Why are cockroaches called cockroaches
Cockroaches are called cockroaches because of their long association with humans and their frequent appearances in popular culture. Cockroaches have been around since classical antiquity, and due to humans' evolutionary aversion to cockroaches, they have become an iconic, feared pest. The common name "cockroach" can be traced back to the 16th century, and is believed to come from the Spanish word "cucaracha".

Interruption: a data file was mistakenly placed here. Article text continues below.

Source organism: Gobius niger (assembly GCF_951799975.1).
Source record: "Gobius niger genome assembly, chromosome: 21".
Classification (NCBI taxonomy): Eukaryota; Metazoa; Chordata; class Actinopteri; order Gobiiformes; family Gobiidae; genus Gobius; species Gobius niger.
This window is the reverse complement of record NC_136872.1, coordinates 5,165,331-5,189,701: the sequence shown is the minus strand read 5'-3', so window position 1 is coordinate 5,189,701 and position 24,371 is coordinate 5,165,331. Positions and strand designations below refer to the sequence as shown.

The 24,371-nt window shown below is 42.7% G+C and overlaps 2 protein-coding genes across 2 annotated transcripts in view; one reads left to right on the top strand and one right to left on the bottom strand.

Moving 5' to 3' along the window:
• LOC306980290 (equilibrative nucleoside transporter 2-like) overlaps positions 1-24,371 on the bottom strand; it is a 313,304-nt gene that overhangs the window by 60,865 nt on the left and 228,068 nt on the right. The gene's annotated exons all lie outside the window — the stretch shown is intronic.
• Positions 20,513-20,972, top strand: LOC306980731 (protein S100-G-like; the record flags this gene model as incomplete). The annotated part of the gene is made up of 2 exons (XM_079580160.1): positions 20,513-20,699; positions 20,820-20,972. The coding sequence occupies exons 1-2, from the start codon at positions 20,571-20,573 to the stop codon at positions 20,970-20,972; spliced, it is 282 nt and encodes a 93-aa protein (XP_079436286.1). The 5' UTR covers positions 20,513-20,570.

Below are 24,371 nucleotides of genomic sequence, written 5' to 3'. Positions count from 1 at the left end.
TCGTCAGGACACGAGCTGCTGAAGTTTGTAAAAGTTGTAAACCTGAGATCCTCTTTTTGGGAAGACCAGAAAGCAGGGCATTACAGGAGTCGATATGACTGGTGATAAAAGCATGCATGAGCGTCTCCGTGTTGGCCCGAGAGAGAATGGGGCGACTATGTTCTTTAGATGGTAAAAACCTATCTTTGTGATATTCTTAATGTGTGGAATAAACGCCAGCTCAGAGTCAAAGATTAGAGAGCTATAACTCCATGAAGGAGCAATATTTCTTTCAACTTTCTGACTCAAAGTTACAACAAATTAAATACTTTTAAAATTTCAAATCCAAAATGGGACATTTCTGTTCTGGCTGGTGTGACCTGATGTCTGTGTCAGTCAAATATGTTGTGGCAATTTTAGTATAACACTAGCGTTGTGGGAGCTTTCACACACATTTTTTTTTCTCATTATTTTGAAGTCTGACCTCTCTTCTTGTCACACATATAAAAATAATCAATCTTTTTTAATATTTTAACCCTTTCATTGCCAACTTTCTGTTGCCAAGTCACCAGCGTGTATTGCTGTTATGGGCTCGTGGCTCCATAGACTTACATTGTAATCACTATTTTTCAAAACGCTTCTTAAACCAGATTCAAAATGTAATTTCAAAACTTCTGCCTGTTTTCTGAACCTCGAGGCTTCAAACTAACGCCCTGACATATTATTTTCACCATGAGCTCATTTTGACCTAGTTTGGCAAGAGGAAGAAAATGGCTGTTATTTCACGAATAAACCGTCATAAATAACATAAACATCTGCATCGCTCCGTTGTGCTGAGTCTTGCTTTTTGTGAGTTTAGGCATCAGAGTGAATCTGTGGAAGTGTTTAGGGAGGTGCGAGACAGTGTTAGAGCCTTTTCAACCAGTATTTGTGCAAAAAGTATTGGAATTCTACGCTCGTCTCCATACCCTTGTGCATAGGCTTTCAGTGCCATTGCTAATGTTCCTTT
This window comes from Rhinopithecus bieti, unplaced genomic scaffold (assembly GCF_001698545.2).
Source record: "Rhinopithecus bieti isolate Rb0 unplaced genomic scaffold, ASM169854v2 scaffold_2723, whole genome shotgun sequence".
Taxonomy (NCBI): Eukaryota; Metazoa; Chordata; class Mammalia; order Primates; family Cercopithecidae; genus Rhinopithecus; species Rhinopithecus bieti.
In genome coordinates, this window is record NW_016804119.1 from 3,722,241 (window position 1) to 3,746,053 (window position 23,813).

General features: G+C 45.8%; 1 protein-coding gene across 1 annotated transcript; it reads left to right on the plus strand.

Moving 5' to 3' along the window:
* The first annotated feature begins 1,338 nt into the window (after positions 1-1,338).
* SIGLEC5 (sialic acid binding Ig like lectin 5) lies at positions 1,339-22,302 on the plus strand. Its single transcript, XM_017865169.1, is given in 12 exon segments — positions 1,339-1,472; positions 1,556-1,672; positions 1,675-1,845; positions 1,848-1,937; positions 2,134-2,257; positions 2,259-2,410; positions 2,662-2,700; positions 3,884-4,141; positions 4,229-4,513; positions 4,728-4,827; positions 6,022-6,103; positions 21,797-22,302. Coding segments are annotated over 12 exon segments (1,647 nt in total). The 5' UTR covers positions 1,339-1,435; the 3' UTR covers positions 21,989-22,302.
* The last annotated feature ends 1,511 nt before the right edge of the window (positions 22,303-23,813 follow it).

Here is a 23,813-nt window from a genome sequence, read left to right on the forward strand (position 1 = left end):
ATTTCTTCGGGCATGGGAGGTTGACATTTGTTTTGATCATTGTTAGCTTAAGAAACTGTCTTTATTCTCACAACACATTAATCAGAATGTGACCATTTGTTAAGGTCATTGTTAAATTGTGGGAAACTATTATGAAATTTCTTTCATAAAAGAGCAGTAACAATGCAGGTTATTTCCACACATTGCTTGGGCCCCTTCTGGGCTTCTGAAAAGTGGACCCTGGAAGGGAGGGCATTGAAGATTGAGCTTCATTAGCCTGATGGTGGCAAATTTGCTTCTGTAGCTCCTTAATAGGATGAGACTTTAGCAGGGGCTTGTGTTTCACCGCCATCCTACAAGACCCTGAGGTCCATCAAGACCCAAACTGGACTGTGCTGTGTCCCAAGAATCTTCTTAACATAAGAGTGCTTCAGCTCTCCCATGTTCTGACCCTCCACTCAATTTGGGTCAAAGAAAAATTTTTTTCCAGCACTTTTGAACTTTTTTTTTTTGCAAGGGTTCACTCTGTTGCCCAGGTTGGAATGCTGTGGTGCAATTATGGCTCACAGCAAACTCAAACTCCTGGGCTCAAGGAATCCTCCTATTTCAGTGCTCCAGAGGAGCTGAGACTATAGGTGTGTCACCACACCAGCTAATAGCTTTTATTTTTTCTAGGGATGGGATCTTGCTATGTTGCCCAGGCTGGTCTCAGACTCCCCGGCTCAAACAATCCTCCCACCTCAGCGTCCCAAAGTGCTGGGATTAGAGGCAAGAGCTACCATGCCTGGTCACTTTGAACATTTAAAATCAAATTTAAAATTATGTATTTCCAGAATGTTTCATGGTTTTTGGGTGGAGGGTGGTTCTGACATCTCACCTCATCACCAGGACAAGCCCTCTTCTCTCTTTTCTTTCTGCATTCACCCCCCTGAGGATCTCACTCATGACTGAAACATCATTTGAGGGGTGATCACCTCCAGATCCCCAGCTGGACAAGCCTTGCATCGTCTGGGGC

Subsequent variations may have come from the Latin word "blatta", which means "insect". Cockroaches have been known to survive without a head for up to a week, and have emergent behavior in which group or swarm behavior emerges from a simple set of individual interactions. The cockroach is and has been one of the most studied insects, and due to its sporty design and qualities, has become the preferred test subject.
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